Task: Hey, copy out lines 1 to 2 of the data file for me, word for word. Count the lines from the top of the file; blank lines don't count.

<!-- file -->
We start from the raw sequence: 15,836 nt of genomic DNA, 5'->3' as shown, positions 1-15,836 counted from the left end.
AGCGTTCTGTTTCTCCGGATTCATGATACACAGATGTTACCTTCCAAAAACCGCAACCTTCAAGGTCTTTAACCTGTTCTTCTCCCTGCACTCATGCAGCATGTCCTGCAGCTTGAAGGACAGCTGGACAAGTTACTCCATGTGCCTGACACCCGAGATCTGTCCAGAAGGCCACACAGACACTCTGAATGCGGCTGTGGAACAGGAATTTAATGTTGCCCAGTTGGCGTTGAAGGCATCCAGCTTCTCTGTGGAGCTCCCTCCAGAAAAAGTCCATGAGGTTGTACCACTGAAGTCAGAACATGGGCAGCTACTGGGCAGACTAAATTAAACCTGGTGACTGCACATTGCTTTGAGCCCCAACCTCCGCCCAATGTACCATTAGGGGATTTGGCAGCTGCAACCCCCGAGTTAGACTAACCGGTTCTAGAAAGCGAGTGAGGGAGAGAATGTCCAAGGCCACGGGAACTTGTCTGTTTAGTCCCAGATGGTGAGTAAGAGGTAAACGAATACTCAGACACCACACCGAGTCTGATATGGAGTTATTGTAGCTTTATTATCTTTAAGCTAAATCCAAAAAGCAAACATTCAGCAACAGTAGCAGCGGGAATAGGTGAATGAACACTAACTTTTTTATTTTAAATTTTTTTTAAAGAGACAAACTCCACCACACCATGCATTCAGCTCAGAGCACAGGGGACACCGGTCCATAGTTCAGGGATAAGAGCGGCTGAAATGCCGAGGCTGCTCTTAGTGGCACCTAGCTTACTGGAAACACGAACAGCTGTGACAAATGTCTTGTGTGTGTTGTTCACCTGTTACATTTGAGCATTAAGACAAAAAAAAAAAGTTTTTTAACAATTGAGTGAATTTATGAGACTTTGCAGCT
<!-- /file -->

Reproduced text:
We start from the raw sequence: 15,836 nt of genomic DNA, 5'->3' as shown, positions 1-15,836 counted from the left end.
AGCGTTCTGTTTCTCCGGATTCATGATACACAGATGTTACCTTCCAAAAACCGCAACCTTCAAGGTCTTTAACCTGTTCTTCTCCCTGCACTCATGCAGCATGTCCTGCAGCTTGAAGGACAGCTGGACAAGTTACTCCATGTGCCTGACACCCGAGATCTGTCCAGAAGGCCACACAGACACTCTGAATGCGGCTGTGGAACAGGAATTTAATGTTGCCCAGTTGGCGTTGAAGGCATCCAGCTTCTCTGTGGAGCTCCCTCCAGAAAAAGTCCATGAGGTTGTACCACTGAAGTCAGAACATGGGCAGCTACTGGGCAGACTAAATTAAACCTGGTGACTGCACATTGCTTTGAGCCCCAACCTCCGCCCAATGTACCATTAGGGGATTTGGCAGCTGCAACCCCCGAGTTAGACTAACCGGTTCTAGAAAGCGAGTGAGGGAGAGAATGTCCAAGGCCACGGGAACTTGTCTGTTTAGTCCCAGATGGTGAGTAAGAGGTAAACGAATACTCAGACACCACACCGAGTCTGATATGGAGTTATTGTAGCTTTATTATCTTTAAGCTAAATCCAAAAAGCAAACATTCAGCAACAGTAGCAGCGGGAATAGGTGAATGAACACTAACTTTTTTATTTTAAATTTTTTTTAAAGAGACAAACTCCACCACACCATGCATTCAGCTCAGAGCACAGGGGACACCGGTCCATAGTTCAGGGATAAGAGCGGCTGAAATGCCGAGGCTGCTCTTAGTGGCACCTAGCTTACTGGAAACACGAACAGCTGTGACAAATGTCTTGTGTGTGTTGTTCACCTGTTACATTTGAGCATTAAGACAAAAAAAAAAAGTTTTTTAACAATTGAGTGAATTTATGAGACTTTGCAGCT